24

I use a number of identical USB-to-serial adapters with my laptop (Ubuntu 9.10). The adapters are manufactured by Sabrent and are built around a Prolific PL2303 IC, as shown by lsusb:

Bus 001 Device 008: ID 067b:2303 Prolific Technology, Inc. PL2303 Serial Port  
Bus 001 Device 007: ID 067b:2303 Prolific Technology, Inc. PL2303 Serial Port  
Bus 001 Device 006: ID 067b:2303 Prolific Technology, Inc. PL2303 Serial Port  

None of the attributes displayed by udevadm seem to be unique to a particular adapter:

foo@bar:~$ udevadm info --attribute-walk --path=/sys/bus/usb-serial/devices/ttyUSB0

   looking at device
 '/devices/pci0000:00/0000:00:1d.7/usb1/1-4/1-4.1/1-4.1:1.0/ttyUSB0':  
     KERNEL=="ttyUSB0"  
     SUBSYSTEM=="usb-serial"  
     DRIVER=="pl2303"   
     ATTR{port_number}=="0"  

   looking at parent device
 '/devices/pci0000:00/0000:00:1d.7/usb1/1-4/1-4.1/1-4.1:1.0':
     KERNELS=="1-4.1:1.0"  
     SUBSYSTEMS=="usb"  
     DRIVERS=="pl2303"  
     ATTRS{bInterfaceNumber}=="00"  
     ATTRS{bAlternateSetting}==" 0"  
     ATTRS{bNumEndpoints}=="03"  
     ATTRS{bInterfaceClass}=="ff"  
     ATTRS{bInterfaceSubClass}=="00"  
     ATTRS{bInterfaceProtocol}=="00"  
     ATTRS{modalias}=="usb:v067Bp2303d0300dc00dsc00dp00icFFisc00ip00"  
     ATTRS{supports_autosuspend}=="1"  

   looking at parent device
 '/devices/pci0000:00/0000:00:1d.7/usb1/1-4/1-4.1':
     KERNELS=="1-4.1"   
     SUBSYSTEMS=="usb"  
     DRIVERS=="usb"   
     ATTRS{configuration}==""  
     ATTRS{bNumInterfaces}==" 1"  
     ATTRS{bConfigurationValue}=="1"  
     ATTRS{bmAttributes}=="80"  
     ATTRS{bMaxPower}=="100mA"  
     ATTRS{urbnum}=="538"  
     ATTRS{idVendor}=="067b"  
     ATTRS{idProduct}=="2303"  
     ATTRS{bcdDevice}=="0300"  
     ATTRS{bDeviceClass}=="00"  
     ATTRS{bDeviceSubClass}=="00"  
     ATTRS{bDeviceProtocol}=="00"  
     ATTRS{bNumConfigurations}=="1"  
     ATTRS{bMaxPacketSize0}=="64"  
     ATTRS{speed}=="12"  
     ATTRS{busnum}=="1"  
     ATTRS{devnum}=="6"  
     ATTRS{version}==" 1.10"  
     ATTRS{maxchild}=="0"  
     ATTRS{quirks}=="0x0"  
     ATTRS{authorized}=="1"  
     ATTRS{manufacturer}=="Prolific Technology Inc."  
     ATTRS{product}=="USB-Serial Controller"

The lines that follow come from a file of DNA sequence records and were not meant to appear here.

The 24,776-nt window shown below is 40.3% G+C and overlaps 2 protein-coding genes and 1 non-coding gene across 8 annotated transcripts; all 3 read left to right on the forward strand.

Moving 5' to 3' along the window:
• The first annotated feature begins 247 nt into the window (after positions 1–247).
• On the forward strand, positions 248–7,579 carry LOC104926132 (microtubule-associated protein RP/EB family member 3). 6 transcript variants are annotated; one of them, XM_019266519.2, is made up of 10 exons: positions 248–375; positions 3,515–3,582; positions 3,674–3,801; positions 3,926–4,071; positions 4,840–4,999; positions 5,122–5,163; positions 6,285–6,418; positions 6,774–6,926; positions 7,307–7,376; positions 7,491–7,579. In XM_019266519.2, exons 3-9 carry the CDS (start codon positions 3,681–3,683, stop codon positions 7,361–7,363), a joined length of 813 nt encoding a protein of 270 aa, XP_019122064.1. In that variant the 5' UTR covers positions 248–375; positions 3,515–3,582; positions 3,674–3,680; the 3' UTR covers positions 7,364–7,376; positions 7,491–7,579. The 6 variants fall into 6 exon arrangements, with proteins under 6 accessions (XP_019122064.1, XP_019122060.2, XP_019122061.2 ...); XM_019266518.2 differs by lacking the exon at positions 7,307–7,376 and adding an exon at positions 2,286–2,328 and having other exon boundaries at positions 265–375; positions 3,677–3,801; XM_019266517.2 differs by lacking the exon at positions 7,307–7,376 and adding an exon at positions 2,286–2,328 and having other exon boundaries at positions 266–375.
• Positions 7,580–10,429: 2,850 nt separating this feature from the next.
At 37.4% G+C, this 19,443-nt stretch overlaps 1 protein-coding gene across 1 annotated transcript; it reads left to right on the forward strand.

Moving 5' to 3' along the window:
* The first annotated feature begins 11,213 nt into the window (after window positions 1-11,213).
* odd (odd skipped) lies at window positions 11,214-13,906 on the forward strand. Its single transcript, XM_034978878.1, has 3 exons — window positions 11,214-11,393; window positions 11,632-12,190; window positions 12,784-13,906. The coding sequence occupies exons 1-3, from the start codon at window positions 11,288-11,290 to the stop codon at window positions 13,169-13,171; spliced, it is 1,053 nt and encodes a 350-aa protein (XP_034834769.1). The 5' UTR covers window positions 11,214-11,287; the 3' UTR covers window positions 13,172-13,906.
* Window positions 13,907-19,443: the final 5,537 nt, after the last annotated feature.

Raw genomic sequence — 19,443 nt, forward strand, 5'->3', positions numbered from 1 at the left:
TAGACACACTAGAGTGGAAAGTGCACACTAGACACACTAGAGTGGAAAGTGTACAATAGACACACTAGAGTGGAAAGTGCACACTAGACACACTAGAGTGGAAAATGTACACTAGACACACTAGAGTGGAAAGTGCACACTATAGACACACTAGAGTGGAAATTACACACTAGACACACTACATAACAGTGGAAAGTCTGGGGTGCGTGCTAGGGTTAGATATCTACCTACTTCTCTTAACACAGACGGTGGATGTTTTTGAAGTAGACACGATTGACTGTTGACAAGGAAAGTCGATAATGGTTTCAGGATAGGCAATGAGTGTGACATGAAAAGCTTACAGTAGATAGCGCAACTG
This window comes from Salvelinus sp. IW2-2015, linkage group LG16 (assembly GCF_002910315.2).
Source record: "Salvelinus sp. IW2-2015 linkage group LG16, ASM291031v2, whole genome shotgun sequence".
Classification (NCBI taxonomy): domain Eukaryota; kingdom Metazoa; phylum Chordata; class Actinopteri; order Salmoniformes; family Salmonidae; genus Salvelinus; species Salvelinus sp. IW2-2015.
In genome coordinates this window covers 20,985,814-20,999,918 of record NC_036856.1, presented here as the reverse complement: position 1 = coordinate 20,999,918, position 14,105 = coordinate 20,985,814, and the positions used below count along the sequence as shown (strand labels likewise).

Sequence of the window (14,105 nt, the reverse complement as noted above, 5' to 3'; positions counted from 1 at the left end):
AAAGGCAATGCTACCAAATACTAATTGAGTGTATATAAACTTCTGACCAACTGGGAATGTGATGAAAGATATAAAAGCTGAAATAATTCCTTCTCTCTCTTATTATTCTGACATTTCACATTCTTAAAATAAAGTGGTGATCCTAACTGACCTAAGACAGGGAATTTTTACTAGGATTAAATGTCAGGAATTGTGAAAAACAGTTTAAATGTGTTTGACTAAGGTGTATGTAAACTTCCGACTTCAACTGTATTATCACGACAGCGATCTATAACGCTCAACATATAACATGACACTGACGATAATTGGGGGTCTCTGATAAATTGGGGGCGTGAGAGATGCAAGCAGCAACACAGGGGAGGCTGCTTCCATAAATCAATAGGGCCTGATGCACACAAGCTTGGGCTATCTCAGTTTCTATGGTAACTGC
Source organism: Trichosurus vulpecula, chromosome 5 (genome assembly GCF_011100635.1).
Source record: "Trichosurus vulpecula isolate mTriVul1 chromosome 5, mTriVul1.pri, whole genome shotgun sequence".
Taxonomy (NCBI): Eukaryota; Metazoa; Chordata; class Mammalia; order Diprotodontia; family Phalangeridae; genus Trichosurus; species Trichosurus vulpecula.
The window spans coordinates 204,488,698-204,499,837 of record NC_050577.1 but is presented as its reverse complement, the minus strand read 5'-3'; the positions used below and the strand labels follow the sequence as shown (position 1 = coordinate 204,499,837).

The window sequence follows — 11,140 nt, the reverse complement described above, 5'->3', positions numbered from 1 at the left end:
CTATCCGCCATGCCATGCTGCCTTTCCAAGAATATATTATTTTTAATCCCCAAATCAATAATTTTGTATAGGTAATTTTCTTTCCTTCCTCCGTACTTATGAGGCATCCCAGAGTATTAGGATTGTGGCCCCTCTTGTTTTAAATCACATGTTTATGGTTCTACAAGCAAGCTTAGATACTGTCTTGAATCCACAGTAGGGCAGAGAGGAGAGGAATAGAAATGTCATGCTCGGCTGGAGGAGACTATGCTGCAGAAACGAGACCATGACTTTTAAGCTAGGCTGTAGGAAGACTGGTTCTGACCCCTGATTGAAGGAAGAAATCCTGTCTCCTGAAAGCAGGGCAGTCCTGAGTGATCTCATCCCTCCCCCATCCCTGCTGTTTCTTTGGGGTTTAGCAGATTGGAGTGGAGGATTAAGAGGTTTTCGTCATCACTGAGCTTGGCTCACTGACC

<snip>

 foo@bar:~$ udevadm info --attribute-walk --path=/sys/bus/usb-serial/devices/ttyUSB1

   looking at device
 '/devices/pci0000:00/0000:00:1d.7/usb1/1-4/1-4.5/1-4.5:1.0/ttyUSB1':
     KERNEL=="ttyUSB1"  
     SUBSYSTEM=="usb-serial"  
     DRIVER=="pl2303"  
     ATTR{port_number}=="0"  

   looking at parent device
 '/devices/pci0000:00/0000:00:1d.7/usb1/1-4/1-4.5/1-4.5:1.0':
     KERNELS=="1-4.5:1.0"  
     SUBSYSTEMS=="usb"  
     DRIVERS=="pl2303"  
     ATTRS{bInterfaceNumber}=="00"  
     ATTRS{bAlternateSetting}==" 0"  
     ATTRS{bNumEndpoints}=="03"  
     ATTRS{bInterfaceClass}=="ff"  
     ATTRS{bInterfaceSubClass}=="00"  
     ATTRS{bInterfaceProtocol}=="00"  
     ATTRS{modalias}=="usb:v067Bp2303d0300dc00dsc00dp00icFFisc00ip00"  
     ATTRS{supports_autosuspend}=="1"  

   looking at parent device
 '/devices/pci0000:00/0000:00:1d.7/usb1/1-4/1-4.5':
     KERNELS=="1-4.5"  
     SUBSYSTEMS=="usb"  
     DRIVERS=="usb"  
     ATTRS{configuration}==""  
     ATTRS{bNumInterfaces}==" 1"  
     ATTRS{bConfigurationValue}=="1"  
     ATTRS{bmAttributes}=="80"  
     ATTRS{bMaxPower}=="100mA"  
     ATTRS{urbnum}=="69"  
     ATTRS{idVendor}=="067b"  
     ATTRS{idProduct}=="2303"  
     ATTRS{bcdDevice}=="0300"  
     ATTRS{bDeviceClass}=="00"  
     ATTRS{bDeviceSubClass}=="00"  
     ATTRS{bDeviceProtocol}=="00"  
     ATTRS{bNumConfigurations}=="1"  
     ATTRS{bMaxPacketSize0}=="64"  
     ATTRS{speed}=="12"  
     ATTRS{busnum}=="1"  
     ATTRS{devnum}=="7"  
     ATTRS{version}==" 1.10"  
     ATTRS{maxchild}=="0"  
     ATTRS{quirks}=="0x0"  
     ATTRS{authorized}=="1"  
     ATTRS{manufacturer}=="Prolific Technology Inc."  
     ATTRS{product}=="USB-Serial Controller"  

     <snip>

All of the adapters are plugged into a single USB hub. Since I can't distinguish between the adapters themselves, is there any way I can write a udev rule that fixes the name of each adapter based on which physical port on the hub the adapter is plugged into?